The 8 corners doctrine refers to comparing what is in the “four corners” of the complaint (lawsuit) with that which is in the “four corners” of the policy.
This is the starting point for a duty to defend analysis. Some states strictly apply the 8 corners doctrine strictly. If the allegations do not explicitly implicate coverage, then there is no duty to defend. Others take a looser approach.
In Michigan, the duty to defend is triggered “if the allegations of the underlying suit arguably fall within the coverage of the policy….” Royce v. Citizens Ins. Co., 219 Mich.App. 537, 543, 557 N.W.2d 144 (1996). “The insurer has the duty to look behind the third party’s allegations to analyze whether coverage is possible” and doubts are resolved in the insured’s favor.” Detroit Edison Co. v. Michigan Mut. Ins. Co., 102 Mich.App. 136, 141-142 (1981).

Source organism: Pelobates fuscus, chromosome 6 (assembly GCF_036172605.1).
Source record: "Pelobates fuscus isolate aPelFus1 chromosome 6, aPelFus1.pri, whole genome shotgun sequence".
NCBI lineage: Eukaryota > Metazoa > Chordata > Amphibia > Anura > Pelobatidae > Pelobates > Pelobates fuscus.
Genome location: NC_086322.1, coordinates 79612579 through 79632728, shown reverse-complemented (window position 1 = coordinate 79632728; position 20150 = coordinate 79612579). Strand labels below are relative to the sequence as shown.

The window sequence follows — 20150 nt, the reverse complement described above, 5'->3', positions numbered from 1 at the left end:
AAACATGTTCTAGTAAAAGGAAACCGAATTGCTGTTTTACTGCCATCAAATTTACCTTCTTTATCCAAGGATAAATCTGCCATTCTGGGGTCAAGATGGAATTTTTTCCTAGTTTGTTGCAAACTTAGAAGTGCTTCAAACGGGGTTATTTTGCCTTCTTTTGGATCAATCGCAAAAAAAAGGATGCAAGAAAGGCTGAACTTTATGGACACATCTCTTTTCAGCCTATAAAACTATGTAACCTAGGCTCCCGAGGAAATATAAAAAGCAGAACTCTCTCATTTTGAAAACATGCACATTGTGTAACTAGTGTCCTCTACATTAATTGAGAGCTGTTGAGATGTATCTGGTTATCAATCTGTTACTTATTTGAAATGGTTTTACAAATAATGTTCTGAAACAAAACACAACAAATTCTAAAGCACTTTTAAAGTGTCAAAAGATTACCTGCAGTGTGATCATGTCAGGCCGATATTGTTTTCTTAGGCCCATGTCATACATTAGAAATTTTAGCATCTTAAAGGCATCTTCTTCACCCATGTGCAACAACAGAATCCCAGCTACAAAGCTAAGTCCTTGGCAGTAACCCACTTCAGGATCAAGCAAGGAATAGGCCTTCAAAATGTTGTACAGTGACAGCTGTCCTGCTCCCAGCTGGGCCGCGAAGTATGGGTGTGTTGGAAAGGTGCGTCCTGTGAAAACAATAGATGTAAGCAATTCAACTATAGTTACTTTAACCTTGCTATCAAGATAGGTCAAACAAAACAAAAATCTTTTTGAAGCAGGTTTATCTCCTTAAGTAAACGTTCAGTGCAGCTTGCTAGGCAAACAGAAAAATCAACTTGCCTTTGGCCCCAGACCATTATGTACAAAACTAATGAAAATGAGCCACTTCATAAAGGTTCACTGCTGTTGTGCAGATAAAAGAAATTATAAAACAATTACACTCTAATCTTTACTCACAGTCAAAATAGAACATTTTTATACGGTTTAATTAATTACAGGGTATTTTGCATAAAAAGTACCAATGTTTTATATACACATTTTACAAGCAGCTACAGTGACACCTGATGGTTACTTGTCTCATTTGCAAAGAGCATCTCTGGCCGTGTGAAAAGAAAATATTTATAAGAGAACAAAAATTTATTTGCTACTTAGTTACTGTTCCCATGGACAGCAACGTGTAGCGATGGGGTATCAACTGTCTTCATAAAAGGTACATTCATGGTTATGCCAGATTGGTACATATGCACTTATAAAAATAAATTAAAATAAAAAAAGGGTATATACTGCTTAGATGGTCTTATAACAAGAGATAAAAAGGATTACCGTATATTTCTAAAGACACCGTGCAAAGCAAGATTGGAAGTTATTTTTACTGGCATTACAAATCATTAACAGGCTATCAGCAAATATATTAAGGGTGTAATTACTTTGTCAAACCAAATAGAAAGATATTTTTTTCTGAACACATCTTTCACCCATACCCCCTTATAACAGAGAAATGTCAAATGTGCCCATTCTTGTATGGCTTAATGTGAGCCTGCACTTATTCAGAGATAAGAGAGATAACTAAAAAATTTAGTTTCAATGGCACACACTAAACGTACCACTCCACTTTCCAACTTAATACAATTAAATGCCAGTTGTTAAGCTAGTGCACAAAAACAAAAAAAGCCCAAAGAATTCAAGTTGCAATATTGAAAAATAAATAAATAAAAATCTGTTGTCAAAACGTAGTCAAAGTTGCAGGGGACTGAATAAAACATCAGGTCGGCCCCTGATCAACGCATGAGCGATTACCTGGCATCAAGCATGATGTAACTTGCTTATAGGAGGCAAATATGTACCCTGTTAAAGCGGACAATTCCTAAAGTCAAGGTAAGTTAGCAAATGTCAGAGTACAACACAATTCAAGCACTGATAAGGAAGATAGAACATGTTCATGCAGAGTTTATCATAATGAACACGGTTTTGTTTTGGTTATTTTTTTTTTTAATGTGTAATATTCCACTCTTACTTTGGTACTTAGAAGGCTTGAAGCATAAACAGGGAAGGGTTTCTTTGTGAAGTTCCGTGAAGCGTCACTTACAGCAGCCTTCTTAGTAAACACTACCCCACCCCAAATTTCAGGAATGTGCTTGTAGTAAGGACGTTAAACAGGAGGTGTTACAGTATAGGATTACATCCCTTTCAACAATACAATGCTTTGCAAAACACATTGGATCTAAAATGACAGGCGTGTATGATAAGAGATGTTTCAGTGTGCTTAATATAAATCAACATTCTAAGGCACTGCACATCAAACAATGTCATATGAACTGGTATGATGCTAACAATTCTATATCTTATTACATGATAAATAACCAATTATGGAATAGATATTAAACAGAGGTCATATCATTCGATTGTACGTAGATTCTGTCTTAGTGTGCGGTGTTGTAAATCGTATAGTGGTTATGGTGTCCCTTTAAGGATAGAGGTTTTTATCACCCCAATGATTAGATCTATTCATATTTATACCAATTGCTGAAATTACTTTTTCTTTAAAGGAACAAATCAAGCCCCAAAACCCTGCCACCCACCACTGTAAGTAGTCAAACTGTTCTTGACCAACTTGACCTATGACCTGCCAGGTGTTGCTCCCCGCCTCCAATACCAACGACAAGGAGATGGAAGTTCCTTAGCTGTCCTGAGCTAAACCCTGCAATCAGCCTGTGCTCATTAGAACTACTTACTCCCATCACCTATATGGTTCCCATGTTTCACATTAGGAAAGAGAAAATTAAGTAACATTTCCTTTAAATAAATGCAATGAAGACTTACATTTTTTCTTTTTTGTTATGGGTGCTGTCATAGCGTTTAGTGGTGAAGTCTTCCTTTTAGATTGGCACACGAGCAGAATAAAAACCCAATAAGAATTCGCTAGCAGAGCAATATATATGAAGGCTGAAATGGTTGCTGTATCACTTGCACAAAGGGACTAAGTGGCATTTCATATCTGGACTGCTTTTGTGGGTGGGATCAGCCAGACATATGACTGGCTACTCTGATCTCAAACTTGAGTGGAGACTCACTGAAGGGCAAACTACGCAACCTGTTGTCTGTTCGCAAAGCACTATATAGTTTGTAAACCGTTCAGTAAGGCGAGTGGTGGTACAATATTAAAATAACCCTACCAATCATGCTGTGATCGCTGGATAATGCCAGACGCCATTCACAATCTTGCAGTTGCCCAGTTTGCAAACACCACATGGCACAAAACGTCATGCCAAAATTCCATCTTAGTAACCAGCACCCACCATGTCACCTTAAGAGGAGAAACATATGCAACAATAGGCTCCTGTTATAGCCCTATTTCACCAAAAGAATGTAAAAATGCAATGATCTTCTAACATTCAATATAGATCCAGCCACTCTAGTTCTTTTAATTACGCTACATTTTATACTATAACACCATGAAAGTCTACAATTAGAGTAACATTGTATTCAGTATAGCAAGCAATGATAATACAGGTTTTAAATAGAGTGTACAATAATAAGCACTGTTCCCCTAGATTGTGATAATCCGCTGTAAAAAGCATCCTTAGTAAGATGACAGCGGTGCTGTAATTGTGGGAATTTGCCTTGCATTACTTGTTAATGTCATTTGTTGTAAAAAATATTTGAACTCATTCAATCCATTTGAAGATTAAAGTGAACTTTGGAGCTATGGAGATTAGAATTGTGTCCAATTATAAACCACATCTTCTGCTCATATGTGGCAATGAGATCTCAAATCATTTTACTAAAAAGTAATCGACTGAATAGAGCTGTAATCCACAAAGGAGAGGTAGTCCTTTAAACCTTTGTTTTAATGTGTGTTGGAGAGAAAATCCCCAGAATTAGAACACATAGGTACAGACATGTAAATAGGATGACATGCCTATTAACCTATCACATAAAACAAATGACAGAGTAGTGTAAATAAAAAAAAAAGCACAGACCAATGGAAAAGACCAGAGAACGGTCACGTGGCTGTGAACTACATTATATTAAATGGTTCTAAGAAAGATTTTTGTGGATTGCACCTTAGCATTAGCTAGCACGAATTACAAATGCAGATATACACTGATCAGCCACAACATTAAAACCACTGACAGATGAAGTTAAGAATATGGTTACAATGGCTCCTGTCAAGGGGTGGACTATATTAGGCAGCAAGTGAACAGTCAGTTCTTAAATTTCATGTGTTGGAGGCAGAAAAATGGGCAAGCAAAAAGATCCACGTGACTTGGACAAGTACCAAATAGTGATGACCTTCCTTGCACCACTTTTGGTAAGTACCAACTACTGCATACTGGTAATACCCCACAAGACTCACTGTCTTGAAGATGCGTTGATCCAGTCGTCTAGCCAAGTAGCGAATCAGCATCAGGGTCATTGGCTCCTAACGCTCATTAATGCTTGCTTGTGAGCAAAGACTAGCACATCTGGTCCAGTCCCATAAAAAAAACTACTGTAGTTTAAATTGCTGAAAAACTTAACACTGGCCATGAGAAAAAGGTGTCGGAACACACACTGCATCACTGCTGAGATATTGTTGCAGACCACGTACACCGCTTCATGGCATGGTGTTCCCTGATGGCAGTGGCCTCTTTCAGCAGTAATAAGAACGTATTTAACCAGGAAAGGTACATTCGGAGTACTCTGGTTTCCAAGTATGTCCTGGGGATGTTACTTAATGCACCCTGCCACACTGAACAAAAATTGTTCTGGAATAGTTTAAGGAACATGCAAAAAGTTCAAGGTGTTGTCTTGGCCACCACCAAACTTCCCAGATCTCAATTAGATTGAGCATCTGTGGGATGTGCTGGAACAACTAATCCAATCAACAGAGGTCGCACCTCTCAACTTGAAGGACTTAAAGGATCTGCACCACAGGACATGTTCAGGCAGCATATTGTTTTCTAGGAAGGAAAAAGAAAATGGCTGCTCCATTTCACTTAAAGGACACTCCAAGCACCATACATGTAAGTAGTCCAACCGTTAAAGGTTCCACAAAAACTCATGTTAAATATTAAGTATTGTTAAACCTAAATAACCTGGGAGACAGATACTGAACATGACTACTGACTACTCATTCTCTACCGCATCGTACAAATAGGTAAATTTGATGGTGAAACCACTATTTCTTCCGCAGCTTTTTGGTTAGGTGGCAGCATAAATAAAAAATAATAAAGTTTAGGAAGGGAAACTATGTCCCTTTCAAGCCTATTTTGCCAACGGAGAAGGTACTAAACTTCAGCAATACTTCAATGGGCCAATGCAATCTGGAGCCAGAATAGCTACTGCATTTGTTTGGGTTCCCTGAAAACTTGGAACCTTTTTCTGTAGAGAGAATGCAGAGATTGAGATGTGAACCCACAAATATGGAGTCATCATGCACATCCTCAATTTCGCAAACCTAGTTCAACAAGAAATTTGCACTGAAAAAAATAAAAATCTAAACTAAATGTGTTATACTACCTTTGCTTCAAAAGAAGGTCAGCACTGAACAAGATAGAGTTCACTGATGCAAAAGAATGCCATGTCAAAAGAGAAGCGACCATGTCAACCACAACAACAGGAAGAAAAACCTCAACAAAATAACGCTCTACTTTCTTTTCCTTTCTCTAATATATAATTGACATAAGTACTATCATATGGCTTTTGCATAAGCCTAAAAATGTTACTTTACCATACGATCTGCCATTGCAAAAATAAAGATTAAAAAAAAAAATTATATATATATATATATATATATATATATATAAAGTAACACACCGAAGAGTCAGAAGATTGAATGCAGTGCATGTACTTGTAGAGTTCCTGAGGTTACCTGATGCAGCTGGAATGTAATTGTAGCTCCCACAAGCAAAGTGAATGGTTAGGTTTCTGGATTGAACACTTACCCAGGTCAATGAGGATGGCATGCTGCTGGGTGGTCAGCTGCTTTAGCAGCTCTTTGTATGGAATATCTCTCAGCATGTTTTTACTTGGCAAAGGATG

But what if the doubt is whether the person is an insured? Insurer will argue that a person who (they assert) is not an insured is not entitled to the contractual benefit of the doubt. I do not believe this has been decided yet in Michigan.